Death Sentences of Two Jews Are Commuted by Soviet Court
Soviet Spares Two Jews; Three Get Eased Terms
Supreme Court Notes That Leningrad
Hijacking Plot Was Not Carríed Out
—Foreign Protests Seen as Factor
By BERNARD CWERTZMAN
Special to The New York Times
MOSCOW, Dec. 31 — The Russian Republic´s Supreme Court, noting that a planned hijacking last June was never carried out, today commuted the death sentences given two Jewish defendants in the Leningrad case.
Prison-camp térms for three of the nine other defendants were reduced by the court.
The sentences meted out by a Leningrad city court to the 11 accused—nine of whom are Jews—had aroused widespread concern abroad. Government leaders and Western communist parties had appealed to the Kremlin to commute the death penalties and ease the prisoncamp ssern, which ranged from 4 to 15 years.
This foreign pressure, as well as Soviet Government concern over a growing fear among Soviet Jews, was thought to have played a major role in the Supreme Court´s action today. Moreover, Spain´s commuting of the death sentences of the six Basque nationalists was regarded as an additional inducement to the Kremlin not te execute the two Jews.
Mark Y. Dymshits and Eduard S. Kuznetsov, who had. been accused of leading the group—which planned te escape to Sweden or Finland. and from there to Israel—won a reduction of their death sentences to 15 years in prison camp, the máximum period of confinement under Soviet law.
News of the Supreme Court´s decisión was relayed to a,group of Moscow Jews standing in a light snow outside the court´s downtown building about noon today. A man who had attended the hearing carne out and ínformed the people. The mood seemed subdued, and several brightened at hearing the news.
A few hours later, Tass, the Soviet press agency, confirmed the news. It said the Supreme Court "proceeded from the fact that the hijacking attempt was averted in time and that under Soviet law, the death penalty is an exceptionnl measure of punishment."
Tass repeated the contention that the trial was not directed against Jews as such, but against hijacking. It said the Leningrad trial was "in full accord" with United Nations resolutions aimed at combating hijackings.
The press agency said nothing about the reduced prison-camp sentences for three defenadnts. An observer at the trial hearing said the court had reduced the terms of Anatoly Altman from 12 years to 10, of Leib G. Khnokh from 13 to 10, and of losif M Mendelevich from 15 to 12.
Meri M. Khnokh, the sister of Mendelevich, was present at today´s two-hour hearing, and later told newsmen that shewas "very happy" that the terms of her husband and her brother had been reduced.
Ending a silence about the case in the natíonal press, Izvestía, the Government newspaper, tonight printed a long account of the anairs, stressing that 11 had been convicted solely for their crime.It stressed that they might have killed the crew of the Aeroflot plane they had planned to hijack. The prosecution had asked for commuting of the sentences, further underscoring the view that the authoritíes had made the decisions.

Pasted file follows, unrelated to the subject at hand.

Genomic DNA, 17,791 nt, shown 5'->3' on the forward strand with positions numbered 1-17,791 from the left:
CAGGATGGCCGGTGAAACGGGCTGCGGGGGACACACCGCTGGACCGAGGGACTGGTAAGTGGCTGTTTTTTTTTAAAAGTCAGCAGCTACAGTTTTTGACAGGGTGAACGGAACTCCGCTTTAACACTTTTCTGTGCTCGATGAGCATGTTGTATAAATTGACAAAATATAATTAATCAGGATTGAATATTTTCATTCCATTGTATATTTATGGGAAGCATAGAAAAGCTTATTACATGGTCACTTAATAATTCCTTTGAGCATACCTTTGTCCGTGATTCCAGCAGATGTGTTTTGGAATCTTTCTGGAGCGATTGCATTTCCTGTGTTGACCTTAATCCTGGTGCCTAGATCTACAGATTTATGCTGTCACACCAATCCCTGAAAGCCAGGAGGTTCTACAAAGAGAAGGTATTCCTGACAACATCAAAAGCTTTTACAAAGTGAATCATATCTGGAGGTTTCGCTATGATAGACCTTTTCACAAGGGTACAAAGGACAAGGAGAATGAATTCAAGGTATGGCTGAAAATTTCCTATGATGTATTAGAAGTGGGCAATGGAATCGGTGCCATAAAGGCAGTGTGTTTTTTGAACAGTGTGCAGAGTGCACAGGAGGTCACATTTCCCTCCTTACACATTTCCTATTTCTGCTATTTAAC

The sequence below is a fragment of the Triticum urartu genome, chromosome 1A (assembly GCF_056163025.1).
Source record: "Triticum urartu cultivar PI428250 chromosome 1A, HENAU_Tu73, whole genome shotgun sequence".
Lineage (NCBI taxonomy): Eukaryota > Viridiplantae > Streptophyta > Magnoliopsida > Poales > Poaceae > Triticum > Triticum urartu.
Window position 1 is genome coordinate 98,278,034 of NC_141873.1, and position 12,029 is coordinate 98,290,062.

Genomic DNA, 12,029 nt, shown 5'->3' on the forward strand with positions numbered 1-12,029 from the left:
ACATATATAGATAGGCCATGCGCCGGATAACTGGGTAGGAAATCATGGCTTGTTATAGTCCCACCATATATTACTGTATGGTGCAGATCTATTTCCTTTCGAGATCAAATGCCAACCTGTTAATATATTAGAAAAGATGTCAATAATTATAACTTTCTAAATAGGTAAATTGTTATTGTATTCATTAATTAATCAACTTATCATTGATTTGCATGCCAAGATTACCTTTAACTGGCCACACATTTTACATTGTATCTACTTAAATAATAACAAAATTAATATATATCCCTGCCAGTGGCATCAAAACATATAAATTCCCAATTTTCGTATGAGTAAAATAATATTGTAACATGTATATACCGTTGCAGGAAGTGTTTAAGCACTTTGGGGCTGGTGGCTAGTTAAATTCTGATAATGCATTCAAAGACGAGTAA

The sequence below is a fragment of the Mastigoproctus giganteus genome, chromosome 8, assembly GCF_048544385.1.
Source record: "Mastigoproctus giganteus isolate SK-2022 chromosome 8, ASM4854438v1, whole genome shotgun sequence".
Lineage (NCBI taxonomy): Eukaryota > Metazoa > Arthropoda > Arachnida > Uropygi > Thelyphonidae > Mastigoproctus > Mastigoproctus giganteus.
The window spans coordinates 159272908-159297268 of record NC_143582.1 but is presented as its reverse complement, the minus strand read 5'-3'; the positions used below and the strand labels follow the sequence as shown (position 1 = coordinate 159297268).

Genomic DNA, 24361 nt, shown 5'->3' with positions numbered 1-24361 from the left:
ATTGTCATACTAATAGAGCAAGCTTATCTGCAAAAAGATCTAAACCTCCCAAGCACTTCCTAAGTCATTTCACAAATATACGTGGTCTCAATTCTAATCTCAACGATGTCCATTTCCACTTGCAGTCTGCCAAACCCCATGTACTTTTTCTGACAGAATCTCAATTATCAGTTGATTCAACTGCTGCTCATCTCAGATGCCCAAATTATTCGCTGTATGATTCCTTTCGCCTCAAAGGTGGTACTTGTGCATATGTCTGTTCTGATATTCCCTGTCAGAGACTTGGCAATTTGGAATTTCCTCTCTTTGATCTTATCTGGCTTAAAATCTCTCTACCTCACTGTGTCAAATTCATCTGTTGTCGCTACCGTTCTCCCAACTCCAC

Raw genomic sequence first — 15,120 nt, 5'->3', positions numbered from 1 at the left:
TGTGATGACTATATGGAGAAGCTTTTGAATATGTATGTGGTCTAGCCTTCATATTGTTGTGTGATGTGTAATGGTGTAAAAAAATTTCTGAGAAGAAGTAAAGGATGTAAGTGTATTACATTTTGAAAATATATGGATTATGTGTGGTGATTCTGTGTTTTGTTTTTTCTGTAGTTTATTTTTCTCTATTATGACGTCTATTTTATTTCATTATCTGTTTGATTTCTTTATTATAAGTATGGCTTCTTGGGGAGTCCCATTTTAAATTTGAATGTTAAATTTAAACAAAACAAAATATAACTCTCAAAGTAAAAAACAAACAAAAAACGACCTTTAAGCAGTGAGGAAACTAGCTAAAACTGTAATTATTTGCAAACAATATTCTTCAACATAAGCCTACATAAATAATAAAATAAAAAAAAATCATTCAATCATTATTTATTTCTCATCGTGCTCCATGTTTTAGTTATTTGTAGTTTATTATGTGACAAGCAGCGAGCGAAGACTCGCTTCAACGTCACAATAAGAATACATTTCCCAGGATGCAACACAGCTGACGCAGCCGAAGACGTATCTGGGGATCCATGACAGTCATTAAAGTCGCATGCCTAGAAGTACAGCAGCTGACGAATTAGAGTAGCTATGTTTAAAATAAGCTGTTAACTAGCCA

It said the hearing had been held before Lev. N. Smírnoy, chief justice and M.A. Gavrilin and V.M. Tunofeyev, associate justices.
Izvestia said the court had decided "that the verdicts of the court of the first instance were complete and justified," but that it was possible to commute the death penalty, Izvestia also listed the prison terms, and this matched the earlier information that three had been lightened.
The 11, most of whm are from Riga, were arrested June 15 at Smolny Airport in Leningrad as they were walking on the tarmac to board a 12-seater AN-2 plane scheduled to fly to nearby Karelia near the Finnish border A 12th person arrested at the airport, Vulf I. Zalmanson, will be tried by a courtmartial, since he is a lieutenant on active army duty.
On the same day, eight other Jews were arrested at their places of work or at home. And in following days, twelve more were seized. Like the nine connected with the hijacking plot, the 20 others have tried without success to get to Israel. Nine of them are expected to go on trial Jan. 6 in Leningrad.
The Leningrad 11 were charged with treason under Article 64-A, which makes it a capital crime to flee abroad. Article 15 makes an attempted or planned crime as serious as a committed one.
Following are the prison terms and brief backgrounds of the 11 defendants:
Eduard S. Kuznetsov, 31 years old, employed te a Riga mental hospital, previously served seven years for anti-Soviet activity; 15 years in a special camp.
Mark Y. Dymshits, 43, a former air forcé pilot; 15 years in a strict camp.
Yuri Fyodorov, a Russian from Moscow, who spent time in a prison camp where he met Kuznetsov and Murzhenko; 15 years in special camp.
Aleksei Murzhenko, a Ukrainian; 14 years in special camp.
losif M. Mendelevich, 23, former Riga student; 12 years in strict camp.
Silva I. Zalmanson, 26, former wife of Kuznetsov, and industrial designer in Riga; 10 years in strict camp.
Leib Khnokh, 26, electrician from Riga; 10 years in strict camp.
Anatoly Altman, 28, an engraver from Odessa who moved to Riga; 10 years in strict camp.
Boris Penson, 25, an artist from Riga; 10 years in strict camp.
Izrail I. Zalmanson, 21, Riga student, brother of Silva; eight years in strict camp.
Mendel Bodnya, 30, an invalid whose parents are in Israel; four years in an enforced camp.